NSW introduces 10 year jail sentences for match-fixing
Sport & Events eBulletin - 31 October 2012
Anyone found guilty under anti match fixing and corruption legislation recently introduced by the NSW government could face up to 10 years jail.
Specific provisions in the legislation define the conduct that will be considered criminal in circumstances where a person obtains or intends to obtain a financial advantage in relation to a betting outcome and their conduct does not meet the standards of integrity that a reasonable person would expect of someone in a position to affect the betting outcome of an event.
- What will now constitute an offence under the Crimes Act?
- Scope of the Anti-Cheating Laws
- Inside information vs information used to corrupt a betting outcome
- Further information
In June 2011, the Australian Sports Ministers (both Federal and State) endorsed the 'National Policy on Match-Fixing in Sport' (Policy). The aim of the Policy was to protect the integrity of Australian sport and encourage all governments to address the issue of inappropriate and fraudulent sports betting and match-fixing activities.
The Sports Ministers then took the Policy back to their respective governments as the basis for developing relevant legislation in their states.
In NSW, at the request of the NSW Attorney General, the NSW Law Reform Commission prepared a report known as ‘Report 130 Cheating at Gambling’ (Report). The Report contained a number of recommendations, including a recommendation to introduce broad criminal offences for corrupting the betting outcome of an event with a maximum penalty of 10 years imprisonment.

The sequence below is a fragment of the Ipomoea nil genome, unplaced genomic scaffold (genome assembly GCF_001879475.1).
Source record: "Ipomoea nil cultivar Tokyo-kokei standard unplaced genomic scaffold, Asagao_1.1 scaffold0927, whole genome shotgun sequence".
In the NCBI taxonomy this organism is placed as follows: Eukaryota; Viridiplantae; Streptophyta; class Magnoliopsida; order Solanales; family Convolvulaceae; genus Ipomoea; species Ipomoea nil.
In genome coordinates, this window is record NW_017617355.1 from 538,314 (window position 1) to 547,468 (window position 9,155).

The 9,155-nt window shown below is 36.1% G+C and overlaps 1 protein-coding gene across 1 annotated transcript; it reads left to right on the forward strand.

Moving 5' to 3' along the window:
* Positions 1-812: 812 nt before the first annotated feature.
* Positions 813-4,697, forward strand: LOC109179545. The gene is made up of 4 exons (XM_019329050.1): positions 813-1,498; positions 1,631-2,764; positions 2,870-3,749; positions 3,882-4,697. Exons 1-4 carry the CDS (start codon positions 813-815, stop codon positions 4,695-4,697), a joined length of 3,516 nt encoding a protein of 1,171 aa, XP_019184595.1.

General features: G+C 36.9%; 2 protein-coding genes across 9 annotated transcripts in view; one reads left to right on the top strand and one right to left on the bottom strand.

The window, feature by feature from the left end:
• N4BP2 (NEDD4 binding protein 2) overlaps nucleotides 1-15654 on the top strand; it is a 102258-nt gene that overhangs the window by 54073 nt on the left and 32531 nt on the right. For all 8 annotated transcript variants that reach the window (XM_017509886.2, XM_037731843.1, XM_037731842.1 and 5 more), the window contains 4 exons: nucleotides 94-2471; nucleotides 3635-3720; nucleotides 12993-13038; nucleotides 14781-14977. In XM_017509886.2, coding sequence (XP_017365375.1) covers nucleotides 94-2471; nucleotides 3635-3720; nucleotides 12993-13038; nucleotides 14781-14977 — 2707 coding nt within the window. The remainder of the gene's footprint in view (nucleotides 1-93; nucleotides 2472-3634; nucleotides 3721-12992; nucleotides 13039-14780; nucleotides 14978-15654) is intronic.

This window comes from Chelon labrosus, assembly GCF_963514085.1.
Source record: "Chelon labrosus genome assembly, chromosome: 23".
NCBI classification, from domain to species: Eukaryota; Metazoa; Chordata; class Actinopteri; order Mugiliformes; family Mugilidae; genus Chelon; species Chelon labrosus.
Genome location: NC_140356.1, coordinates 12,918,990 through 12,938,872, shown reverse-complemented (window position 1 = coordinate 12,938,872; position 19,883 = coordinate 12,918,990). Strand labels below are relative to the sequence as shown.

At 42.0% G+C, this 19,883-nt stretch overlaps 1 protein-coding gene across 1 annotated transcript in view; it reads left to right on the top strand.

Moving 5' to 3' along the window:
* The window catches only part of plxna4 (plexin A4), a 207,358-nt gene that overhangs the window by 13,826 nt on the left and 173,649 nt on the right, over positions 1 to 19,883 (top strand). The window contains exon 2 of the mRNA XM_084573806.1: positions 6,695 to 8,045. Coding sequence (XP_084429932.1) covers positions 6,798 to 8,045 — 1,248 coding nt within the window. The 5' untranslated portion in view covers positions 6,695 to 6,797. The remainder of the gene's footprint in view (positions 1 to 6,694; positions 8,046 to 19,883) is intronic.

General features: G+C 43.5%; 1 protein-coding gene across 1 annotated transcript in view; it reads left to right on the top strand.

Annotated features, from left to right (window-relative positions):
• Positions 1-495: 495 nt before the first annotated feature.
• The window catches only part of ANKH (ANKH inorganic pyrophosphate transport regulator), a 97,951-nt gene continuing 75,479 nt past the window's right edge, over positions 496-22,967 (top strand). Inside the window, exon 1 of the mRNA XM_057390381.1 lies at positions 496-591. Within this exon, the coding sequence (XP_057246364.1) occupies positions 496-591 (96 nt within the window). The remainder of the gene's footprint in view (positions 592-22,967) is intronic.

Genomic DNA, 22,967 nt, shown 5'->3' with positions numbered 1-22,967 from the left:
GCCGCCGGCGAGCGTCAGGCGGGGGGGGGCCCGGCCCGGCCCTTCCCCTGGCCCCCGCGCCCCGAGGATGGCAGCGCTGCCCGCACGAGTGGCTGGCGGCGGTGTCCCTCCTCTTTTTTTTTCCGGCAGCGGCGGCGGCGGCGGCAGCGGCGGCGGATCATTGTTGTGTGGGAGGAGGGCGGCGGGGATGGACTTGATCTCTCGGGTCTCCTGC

Acting on the recommendations contained in the Report, the NSW state government amended the Crimes Act 1900 (NSW) (Crimes Act) to incorporate specific provisions related to cheating at gambling (Anti-Cheating Laws). These new provisions commenced on 13 September 2012.
Under the Crimes Act in NSW, a person will have committed an offence where they:
- Knowingly or recklessly corrupt a betting outcome of an event with the intention of obtaining a financial advantage or cause a financial advantage in relation to any betting on an event; and
- Engage in conduct that corrupts a betting outcome of an event.
Under this definition, there are a number of different threshold tests which need to be met in order for a person's conduct to be considered an offence under the Crimes Act. It is important for sporting organisations to understand how each one is intended to operate.
Corrupting the betting outcome of an event
The Crimes Act limits an offence to conduct which results in the outcome of a betting event being corrupted. This would occur where a person's conduct:
- affects or, if engaged in, would be likely to affect, the outcome of any type of betting on the event; and
- does not meet the standards of integrity that a reasonable person would expect of someone in a position to affect the betting outcome of an event.
The first bullet point above narrows the type of conduct that is considered an offence to that which is related to the outcome of betting on an event. The second point aims to avoid criminalising conduct which, although it might affect a betting outcome, is not considered severe enough to warrant criminal liability.